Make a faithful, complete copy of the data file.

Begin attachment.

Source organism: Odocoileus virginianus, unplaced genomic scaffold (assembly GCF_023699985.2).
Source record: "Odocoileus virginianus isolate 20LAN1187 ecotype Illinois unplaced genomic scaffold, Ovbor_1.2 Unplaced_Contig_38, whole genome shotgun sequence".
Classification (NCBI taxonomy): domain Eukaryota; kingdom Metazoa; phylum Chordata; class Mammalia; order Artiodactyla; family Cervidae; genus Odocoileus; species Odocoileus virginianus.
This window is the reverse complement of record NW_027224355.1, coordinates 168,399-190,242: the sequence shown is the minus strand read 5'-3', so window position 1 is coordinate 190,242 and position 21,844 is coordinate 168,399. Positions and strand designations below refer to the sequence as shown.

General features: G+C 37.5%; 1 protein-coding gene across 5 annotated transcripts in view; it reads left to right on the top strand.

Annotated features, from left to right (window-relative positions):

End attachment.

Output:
Source organism: Odocoileus virginianus, unplaced genomic scaffold (assembly GCF_023699985.2).
Source record: "Odocoileus virginianus isolate 20LAN1187 ecotype Illinois unplaced genomic scaffold, Ovbor_1.2 Unplaced_Contig_38, whole genome shotgun sequence".
Classification (NCBI taxonomy): domain Eukaryota; kingdom Metazoa; phylum Chordata; class Mammalia; order Artiodactyla; family Cervidae; genus Odocoileus; species Odocoileus virginianus.
This window is the reverse complement of record NW_027224355.1, coordinates 168,399-190,242: the sequence shown is the minus strand read 5'-3', so window position 1 is coordinate 190,242 and position 21,844 is coordinate 168,399. Positions and strand designations below refer to the sequence as shown.

General features: G+C 37.5%; 1 protein-coding gene across 5 annotated transcripts in view; it reads left to right on the top strand.

Annotated features, from left to right (window-relative positions):